The UK’s Closure of Investigations into Alleged Torture and Inhuman Treatment in Iraq
Dr. Elizabeth Stubbins Bates explores how international humanitarian law norms might be better used to prevent violations of international law in armed conflict.
Dr. Elizabeth Stubbins Bates is a Junior Research Fellow in Law at Merton College, a Research Fellow at the Oxford Institute of Ethics, Law and Armed Conflict (ELAC), and an Early Career Fellow at the Bonavero Institute of Human Rights.
Her research focuses on procedural obligations in international humanitarian law: its norms of implementation and enforcement. Dr. Stubbins Bates explores whether and how international humanitarian law norms might be better used to prevent violations of international law in armed conflict.
In her most recent article, published in the International and Comparative Law Quarterly, Dr. Stubbins Bates discovered that Ministry of Defence bodies have closed an indeterminate number of investigations into alleged torture or degrading treatment in Iraq based on their autonomous decision that the allegations were of minor significance. She found that the ways in which state officials used terminology was inconsistent with the lower threshold for inhuman or degrading treatment in the European Court of Human Rights (ECHR), and with similar thresholds in international humanitarian law and international criminal law. She concluded that the closure of these investigations had largely neglected the investigatory obligations in each of these branches of international law, although the dataset is sharply limited by a lack of transparency. Where documents are publicly available, the facts alleged rarely appear alongside the decision to close investigations, and the exact number of investigations closed on this basis is unknown.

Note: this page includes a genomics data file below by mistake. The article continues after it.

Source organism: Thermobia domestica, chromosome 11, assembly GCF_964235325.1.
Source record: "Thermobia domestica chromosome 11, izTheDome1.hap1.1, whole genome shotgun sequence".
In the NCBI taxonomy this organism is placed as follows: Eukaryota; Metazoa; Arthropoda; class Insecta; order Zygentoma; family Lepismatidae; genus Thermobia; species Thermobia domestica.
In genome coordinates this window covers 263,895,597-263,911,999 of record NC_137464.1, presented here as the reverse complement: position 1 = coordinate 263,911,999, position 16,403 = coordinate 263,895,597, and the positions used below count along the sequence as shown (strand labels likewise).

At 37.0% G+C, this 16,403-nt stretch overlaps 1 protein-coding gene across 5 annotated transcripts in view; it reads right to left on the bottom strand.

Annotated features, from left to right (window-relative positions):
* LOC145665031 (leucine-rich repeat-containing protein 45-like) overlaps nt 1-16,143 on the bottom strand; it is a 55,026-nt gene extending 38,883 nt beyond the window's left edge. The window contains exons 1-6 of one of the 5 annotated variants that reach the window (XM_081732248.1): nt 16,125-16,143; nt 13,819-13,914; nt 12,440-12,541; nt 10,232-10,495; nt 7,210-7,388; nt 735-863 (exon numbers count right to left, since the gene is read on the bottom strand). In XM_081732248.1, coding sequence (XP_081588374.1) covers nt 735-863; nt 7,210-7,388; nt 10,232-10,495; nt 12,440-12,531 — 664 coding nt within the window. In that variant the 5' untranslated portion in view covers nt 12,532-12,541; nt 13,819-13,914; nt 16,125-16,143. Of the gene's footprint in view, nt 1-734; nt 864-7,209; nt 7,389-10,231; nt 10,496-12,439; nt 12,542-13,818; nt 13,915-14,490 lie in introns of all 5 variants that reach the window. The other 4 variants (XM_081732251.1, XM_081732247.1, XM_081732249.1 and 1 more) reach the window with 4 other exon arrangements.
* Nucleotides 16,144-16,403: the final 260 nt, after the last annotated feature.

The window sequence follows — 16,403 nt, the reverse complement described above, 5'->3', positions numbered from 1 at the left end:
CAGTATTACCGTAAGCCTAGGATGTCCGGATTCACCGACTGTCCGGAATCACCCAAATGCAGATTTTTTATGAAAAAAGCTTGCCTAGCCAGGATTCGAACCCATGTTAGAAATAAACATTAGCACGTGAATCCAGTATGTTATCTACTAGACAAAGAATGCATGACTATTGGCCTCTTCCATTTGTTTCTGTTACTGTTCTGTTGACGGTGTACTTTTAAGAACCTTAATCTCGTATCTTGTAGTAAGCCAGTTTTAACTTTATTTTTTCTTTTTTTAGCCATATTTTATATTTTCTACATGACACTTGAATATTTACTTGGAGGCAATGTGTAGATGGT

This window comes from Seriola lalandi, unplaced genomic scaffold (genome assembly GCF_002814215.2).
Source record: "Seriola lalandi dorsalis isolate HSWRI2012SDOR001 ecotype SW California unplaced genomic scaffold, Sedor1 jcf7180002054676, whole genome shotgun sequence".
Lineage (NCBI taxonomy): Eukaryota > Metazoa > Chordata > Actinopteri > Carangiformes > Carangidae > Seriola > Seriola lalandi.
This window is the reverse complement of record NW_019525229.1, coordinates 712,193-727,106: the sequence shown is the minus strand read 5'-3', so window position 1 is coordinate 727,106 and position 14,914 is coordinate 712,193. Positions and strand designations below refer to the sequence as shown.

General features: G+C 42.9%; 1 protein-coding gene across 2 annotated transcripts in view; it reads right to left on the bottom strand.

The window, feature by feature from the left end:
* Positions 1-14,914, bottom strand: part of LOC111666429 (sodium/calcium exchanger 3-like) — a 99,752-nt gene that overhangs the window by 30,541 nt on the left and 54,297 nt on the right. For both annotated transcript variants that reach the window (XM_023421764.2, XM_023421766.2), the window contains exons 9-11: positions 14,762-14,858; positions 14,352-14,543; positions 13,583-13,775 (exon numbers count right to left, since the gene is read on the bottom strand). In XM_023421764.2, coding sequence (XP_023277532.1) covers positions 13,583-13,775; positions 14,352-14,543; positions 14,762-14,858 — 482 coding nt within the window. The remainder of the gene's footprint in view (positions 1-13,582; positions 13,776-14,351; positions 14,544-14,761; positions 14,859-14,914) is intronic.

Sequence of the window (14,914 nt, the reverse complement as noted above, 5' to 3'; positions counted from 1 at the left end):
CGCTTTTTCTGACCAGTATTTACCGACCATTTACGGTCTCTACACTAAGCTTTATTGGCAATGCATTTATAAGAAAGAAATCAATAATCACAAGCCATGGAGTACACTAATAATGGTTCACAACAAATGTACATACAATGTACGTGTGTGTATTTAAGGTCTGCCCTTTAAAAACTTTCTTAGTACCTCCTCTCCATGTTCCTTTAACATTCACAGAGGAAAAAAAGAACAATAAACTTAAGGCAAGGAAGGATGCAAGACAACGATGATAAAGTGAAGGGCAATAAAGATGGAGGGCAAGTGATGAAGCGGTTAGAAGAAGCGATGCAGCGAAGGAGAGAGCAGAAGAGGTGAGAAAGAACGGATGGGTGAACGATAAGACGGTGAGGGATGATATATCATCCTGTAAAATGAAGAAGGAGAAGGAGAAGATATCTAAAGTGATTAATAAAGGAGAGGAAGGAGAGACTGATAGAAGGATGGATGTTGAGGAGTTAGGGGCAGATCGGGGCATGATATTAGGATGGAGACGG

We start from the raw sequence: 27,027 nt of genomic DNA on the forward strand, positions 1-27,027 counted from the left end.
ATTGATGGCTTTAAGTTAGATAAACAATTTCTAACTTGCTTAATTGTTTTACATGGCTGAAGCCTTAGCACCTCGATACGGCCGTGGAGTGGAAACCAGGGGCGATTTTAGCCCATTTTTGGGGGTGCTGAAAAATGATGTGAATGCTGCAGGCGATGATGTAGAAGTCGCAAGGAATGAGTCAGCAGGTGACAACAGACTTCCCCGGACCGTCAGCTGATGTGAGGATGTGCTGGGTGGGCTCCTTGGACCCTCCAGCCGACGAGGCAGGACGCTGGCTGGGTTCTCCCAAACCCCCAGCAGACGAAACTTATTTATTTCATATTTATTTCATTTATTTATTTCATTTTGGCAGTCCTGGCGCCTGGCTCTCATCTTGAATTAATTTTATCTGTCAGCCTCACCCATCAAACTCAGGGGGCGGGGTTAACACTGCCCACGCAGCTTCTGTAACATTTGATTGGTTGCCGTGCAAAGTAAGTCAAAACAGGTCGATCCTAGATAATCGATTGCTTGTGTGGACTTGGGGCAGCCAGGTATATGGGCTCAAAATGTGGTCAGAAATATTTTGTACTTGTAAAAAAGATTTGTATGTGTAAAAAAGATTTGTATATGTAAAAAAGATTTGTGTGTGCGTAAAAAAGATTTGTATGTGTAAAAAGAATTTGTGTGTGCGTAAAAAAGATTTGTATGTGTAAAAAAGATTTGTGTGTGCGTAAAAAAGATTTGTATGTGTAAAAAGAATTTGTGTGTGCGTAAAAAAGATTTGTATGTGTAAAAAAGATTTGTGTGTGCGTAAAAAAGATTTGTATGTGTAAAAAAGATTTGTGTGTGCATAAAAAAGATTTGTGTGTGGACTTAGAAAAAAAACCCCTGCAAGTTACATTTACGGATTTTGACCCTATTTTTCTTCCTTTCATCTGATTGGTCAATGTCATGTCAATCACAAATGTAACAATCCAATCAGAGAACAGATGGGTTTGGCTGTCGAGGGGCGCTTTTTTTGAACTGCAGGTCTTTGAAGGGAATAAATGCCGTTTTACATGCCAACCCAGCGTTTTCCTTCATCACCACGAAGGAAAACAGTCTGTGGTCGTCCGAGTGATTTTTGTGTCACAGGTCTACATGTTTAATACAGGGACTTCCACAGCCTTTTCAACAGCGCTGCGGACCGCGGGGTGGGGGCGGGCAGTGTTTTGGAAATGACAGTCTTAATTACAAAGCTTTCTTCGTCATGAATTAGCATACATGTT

Dr. Stubbins Bates’s research has been cited in the Joint Alternative Civil society report to the UN Committee against Torture on the UK's 6th periodic report as well as the Committee's
Concluding Observations. She co-organised a conference at the Bonavero Institute to mark the. first anniversary of the judgment in Alseran and Others v. Ministry of Defence, and has shared her research with other non-governmental organisations working on the international criminal law aspects of UK state practice in Iraq.Dr. Stubbins Bates has also contributed research findings to a pending investigation by BBC Panorama, and has begun public engagement work with grass-roots groups including Quaker Concern for the Abolition of Torture.
Dr. Stubbins Bates continues to explore whether the Ministry of Defence will change its investigatory practices based on her published research.